I’m about to fulfil a longtime dream and run a few session of Burning Wheel—more, if it fits the group. We created two characters (one players couldn’t make it to the session, but knew the rudiments of world I’d suggested so everyone was okay with it), which was fun, but quite daunting to me as the GM. Luckily, the game is wonderfully helpful for both the players and the GM.
The actual process of character creation is quite easy, despite all the steps. The game offers a helpful worksheet which details what you need to do, so there’s minimal page-flipping. But because it’s a character-driven game, the GM needs to stay on his toes during character creation, especially when it comes to NPCs and Beliefs; the latter are freely expressed beliefs, goals, precepts, philosophies that matter to the character and which the GM is supposed to challenge at every turn. Since it’s everyone’s first time at the game, Beliefs are sure to be a bit of a challenge, but I enjoy talking about them and thinking about how to challenge them.
The NPCs were the other daunting part. The characters are affiliated with a criminal organisation and a cult, and the cultist, arsonist and zealot that he is, is a hardliner against the established religion and we decided that he wants a powerful inquisitor dead, at which point I’m really excited on the one hand, and suddenly very suspicious of my own skills and creativity on the other.
After a couple of days of feeling vertiginous I set at the task of creating the main NPCs, starting with the inquisitor. It follows the same rules as creating PCs. For those who don’t know how it’s done in Burning Wheel (which is a game so rules-heavy, it’s rules metal, but I feel it’s really intuitive): you pick Lifepaths from a huge (but manageable) list, which tell you how many years your characters has spent doing various stuff, how many skill points, resource points, traits and so on he accrues during those years. Then you spend the points.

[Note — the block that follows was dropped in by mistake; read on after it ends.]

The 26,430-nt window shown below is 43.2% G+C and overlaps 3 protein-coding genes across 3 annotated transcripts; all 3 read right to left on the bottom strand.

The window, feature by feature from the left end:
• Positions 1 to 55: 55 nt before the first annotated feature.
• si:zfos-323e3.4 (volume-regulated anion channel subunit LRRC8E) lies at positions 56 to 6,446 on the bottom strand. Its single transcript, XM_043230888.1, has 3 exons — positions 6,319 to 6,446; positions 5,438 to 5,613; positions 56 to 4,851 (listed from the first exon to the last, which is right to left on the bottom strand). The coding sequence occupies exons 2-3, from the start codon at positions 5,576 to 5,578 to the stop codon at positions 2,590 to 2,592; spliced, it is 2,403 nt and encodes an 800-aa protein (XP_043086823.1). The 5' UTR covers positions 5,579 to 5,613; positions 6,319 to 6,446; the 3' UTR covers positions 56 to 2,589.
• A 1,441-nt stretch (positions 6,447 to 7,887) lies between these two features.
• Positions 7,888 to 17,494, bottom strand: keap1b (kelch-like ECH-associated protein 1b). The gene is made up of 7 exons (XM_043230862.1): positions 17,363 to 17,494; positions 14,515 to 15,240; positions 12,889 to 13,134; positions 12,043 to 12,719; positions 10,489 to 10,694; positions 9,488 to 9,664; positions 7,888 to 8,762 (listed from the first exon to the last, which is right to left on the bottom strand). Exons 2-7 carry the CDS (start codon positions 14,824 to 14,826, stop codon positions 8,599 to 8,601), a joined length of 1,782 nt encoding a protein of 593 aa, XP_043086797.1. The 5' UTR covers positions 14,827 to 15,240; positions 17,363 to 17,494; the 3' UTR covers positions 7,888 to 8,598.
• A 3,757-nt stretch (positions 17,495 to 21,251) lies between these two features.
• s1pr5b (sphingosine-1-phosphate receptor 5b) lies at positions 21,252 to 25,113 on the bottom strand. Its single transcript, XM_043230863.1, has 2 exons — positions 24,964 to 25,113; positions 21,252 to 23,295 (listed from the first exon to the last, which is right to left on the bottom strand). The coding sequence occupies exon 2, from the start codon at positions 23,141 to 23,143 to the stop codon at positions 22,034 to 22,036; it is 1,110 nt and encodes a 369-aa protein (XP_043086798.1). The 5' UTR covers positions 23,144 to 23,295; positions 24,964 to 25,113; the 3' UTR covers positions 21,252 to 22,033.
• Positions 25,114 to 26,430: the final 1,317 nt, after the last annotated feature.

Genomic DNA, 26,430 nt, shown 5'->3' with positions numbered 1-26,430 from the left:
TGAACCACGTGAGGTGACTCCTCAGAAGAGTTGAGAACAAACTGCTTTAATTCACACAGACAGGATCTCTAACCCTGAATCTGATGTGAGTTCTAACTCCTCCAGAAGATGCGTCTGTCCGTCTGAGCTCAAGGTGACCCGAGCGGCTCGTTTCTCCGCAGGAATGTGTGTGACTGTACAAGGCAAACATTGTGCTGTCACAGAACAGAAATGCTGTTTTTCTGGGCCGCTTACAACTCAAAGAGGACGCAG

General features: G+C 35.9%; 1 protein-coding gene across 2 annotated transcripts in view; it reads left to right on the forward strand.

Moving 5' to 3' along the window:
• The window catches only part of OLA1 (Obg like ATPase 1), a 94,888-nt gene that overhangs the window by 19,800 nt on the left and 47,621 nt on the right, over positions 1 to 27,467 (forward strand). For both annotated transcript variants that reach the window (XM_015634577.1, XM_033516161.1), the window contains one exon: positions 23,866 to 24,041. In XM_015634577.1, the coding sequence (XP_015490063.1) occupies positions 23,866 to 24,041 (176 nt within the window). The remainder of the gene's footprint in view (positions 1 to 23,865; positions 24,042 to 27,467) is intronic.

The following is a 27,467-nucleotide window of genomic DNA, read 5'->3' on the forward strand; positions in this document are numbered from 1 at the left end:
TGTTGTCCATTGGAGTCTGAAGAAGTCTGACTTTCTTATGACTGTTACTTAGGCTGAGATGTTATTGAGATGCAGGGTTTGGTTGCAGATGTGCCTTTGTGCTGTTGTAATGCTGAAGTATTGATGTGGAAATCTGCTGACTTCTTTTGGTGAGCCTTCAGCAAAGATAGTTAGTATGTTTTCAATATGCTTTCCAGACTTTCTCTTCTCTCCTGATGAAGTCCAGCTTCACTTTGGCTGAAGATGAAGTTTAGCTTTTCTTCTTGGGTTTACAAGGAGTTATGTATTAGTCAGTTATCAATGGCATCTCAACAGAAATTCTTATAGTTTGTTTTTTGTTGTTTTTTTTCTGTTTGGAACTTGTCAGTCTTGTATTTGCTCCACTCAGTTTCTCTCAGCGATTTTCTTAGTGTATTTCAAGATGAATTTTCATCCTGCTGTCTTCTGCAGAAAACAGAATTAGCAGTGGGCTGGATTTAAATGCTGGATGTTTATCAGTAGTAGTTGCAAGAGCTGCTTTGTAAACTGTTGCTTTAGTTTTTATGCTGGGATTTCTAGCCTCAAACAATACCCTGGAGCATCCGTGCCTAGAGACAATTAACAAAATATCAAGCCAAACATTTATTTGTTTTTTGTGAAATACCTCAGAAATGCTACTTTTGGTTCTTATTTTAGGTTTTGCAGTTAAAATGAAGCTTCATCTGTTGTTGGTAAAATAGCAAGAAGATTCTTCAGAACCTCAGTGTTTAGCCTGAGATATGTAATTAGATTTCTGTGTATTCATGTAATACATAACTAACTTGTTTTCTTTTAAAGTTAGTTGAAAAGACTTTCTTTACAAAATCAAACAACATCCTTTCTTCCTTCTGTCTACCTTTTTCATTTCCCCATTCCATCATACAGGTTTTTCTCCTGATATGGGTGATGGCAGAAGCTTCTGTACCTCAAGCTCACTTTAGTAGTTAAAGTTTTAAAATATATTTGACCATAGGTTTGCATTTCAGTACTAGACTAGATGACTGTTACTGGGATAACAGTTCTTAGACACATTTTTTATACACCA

What I didn’t realise is that the Lifepaths are, if not actually doing the work for me, giving me a crapton of material to work on. First, I go through the different settings (which are the categories for different lifepaths), then browse through lifepaths and my ideas for the character; and since they all contain a lot of character material, the character starts building itself.
In addition, the system works in such a way that it’s impossible to make a character that’s in isolation from the world. Every character has a value in Circles, which lets you check if you know people; and you can only know people from your lifepaths and your affiliations (groups, cults, and so on). So, just by picking the lifepaths Born Noble, Bastard, Temple Acolyte, Priest, and Inquisitor tells me a whole lot about this guy and his connections.
Which is to say, the guy isn’t just some random bad guy in his own headquarters, waiting to be slaughtered. He has made enemies and friends and allies through the years, and if the characters won’t tread carefully, they’ll piss off a whole lot of influential people.
I don’t know if stuff like this comes naturally to some folks, but I found it a huge boon in creating a believable world in which to spread cheeks and majestically ram a male specimen of the gallus gallus in the equus africanus asinus of the PCs.